As for China and DPRK, countries with a fairly good level of technoligcal know how (they both master the building of nuclear power stations and sending rockets into space, etc.) I think it would be good if they would sent their specialists to the Netherlands, to inform themselves how we have built protection systems against the (sea) water. And perhaps we could even aid them in developing their own system of protection against flooding from rivers that swell from rainfall.

    Perhaps the first thing to do is to create a virtual model of the river flows, and gather data about rainfall and river level, in order to create an early warning system, so that people can be warned early and evacuate on time.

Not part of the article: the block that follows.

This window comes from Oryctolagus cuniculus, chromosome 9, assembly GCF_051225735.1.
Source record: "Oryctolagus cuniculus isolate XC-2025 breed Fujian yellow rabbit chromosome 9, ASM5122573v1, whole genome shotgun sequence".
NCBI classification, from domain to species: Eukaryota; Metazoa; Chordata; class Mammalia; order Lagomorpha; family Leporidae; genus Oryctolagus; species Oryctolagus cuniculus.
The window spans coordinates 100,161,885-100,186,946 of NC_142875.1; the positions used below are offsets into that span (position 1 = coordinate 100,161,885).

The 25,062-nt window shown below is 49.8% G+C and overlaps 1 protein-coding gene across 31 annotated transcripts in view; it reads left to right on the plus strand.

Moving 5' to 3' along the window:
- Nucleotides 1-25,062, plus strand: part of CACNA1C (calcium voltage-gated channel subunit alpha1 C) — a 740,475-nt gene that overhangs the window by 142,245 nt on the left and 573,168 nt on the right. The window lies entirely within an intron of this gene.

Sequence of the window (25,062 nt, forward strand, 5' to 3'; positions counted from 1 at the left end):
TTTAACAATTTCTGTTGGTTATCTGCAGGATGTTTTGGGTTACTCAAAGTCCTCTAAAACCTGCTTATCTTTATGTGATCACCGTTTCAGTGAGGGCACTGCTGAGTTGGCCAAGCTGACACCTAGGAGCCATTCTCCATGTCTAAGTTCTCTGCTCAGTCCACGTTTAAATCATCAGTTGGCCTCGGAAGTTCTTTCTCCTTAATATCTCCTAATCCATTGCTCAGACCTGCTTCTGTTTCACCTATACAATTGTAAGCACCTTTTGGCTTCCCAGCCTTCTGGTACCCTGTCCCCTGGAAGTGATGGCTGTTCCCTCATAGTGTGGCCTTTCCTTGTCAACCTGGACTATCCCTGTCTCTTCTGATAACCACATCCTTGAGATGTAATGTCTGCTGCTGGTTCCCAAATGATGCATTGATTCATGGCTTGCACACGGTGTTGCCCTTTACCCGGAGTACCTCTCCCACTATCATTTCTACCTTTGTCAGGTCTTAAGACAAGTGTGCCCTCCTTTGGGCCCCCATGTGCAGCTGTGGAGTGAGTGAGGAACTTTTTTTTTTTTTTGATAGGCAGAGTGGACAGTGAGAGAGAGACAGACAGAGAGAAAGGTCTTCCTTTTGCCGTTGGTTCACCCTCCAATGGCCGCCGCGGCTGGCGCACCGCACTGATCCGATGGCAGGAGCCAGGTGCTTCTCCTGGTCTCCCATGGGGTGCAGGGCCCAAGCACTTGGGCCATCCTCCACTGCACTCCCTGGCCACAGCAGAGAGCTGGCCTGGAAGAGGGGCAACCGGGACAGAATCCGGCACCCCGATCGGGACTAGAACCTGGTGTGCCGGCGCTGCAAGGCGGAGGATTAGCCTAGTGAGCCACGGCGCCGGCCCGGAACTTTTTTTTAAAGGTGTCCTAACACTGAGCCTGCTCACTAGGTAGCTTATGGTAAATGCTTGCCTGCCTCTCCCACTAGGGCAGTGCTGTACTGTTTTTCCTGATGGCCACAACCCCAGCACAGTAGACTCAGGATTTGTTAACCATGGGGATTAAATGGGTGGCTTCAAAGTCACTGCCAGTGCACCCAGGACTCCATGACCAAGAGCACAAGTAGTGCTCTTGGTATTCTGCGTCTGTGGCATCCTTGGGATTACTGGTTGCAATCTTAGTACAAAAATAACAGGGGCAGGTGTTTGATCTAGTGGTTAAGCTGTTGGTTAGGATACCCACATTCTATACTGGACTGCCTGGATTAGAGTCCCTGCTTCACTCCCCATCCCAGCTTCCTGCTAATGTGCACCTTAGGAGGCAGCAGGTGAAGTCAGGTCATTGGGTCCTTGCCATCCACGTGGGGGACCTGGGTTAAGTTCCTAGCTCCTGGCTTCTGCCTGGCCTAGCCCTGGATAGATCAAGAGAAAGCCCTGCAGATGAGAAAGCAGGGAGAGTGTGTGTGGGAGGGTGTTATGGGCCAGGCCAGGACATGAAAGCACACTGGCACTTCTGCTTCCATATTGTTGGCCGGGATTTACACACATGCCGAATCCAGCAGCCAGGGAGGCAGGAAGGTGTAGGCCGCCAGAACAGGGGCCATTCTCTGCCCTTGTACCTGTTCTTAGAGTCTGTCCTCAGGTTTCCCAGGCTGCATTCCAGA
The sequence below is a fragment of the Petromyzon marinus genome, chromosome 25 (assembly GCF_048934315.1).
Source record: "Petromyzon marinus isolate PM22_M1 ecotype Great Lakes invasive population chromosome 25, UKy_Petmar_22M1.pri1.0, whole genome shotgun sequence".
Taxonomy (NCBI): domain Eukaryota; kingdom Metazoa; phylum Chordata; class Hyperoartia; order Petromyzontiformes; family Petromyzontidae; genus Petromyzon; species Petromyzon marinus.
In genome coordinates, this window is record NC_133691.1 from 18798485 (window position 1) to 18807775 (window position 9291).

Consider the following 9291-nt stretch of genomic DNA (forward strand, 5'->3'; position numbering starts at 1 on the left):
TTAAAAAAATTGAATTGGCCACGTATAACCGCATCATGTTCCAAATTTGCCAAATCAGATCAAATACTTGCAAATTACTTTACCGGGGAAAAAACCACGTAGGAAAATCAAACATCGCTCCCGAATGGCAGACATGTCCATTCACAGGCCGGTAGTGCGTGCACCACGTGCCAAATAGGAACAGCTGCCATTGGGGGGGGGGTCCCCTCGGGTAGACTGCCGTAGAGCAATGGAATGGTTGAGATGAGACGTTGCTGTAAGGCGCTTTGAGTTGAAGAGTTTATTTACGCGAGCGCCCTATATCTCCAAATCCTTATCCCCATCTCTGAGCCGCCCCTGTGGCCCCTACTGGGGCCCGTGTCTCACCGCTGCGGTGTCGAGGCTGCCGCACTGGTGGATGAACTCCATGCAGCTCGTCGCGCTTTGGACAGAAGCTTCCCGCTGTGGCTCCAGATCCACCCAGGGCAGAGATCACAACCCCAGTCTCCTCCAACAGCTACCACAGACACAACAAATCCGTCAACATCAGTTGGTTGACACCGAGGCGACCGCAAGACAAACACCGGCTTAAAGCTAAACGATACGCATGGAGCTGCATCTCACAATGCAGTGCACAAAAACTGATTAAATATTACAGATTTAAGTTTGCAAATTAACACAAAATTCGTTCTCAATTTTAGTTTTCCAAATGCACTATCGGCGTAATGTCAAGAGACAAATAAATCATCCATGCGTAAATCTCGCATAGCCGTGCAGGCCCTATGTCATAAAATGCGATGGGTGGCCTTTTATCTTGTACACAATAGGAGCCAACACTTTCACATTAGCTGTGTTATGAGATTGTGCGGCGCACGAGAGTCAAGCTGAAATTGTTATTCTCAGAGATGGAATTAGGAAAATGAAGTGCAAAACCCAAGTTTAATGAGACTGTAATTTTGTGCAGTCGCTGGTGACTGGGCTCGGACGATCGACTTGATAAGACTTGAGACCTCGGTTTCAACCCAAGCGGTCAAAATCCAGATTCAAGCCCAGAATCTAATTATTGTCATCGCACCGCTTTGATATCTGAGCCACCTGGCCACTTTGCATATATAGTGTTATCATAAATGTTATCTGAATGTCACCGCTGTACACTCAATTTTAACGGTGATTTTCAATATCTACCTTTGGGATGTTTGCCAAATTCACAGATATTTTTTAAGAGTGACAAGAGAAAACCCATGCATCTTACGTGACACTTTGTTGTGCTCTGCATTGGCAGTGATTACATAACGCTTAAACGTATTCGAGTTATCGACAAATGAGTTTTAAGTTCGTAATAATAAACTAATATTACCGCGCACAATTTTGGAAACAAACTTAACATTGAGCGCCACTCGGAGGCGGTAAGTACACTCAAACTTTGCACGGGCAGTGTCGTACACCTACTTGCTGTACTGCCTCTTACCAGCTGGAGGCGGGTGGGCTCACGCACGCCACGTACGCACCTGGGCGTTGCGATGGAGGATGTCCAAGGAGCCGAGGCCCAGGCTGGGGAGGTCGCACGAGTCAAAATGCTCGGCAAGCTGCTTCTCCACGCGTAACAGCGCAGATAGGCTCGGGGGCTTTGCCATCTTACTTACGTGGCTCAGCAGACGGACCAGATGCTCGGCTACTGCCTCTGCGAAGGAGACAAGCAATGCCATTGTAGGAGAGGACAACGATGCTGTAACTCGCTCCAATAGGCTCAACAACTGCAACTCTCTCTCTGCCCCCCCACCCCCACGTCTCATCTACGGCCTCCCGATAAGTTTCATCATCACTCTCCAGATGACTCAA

The next step then would be to design several structures that can manage even the most worst conditions of rainfall and flooding, and takes into account that such conditions might occur more often and maybe even with more rainfall in the future, as a consequence of climate change (rising temperatures in oceans will cause more serious rainfall).

    For instance, in the whole region in which water flows into a river (for example the Yalu / Amnok river) one could create barrierers that could hold large amount of water for sufficient large amount of time, and only release the water when the rivers downstream can accomodate for that.

    There is the opportunity also to have these waterbarriers aid also in: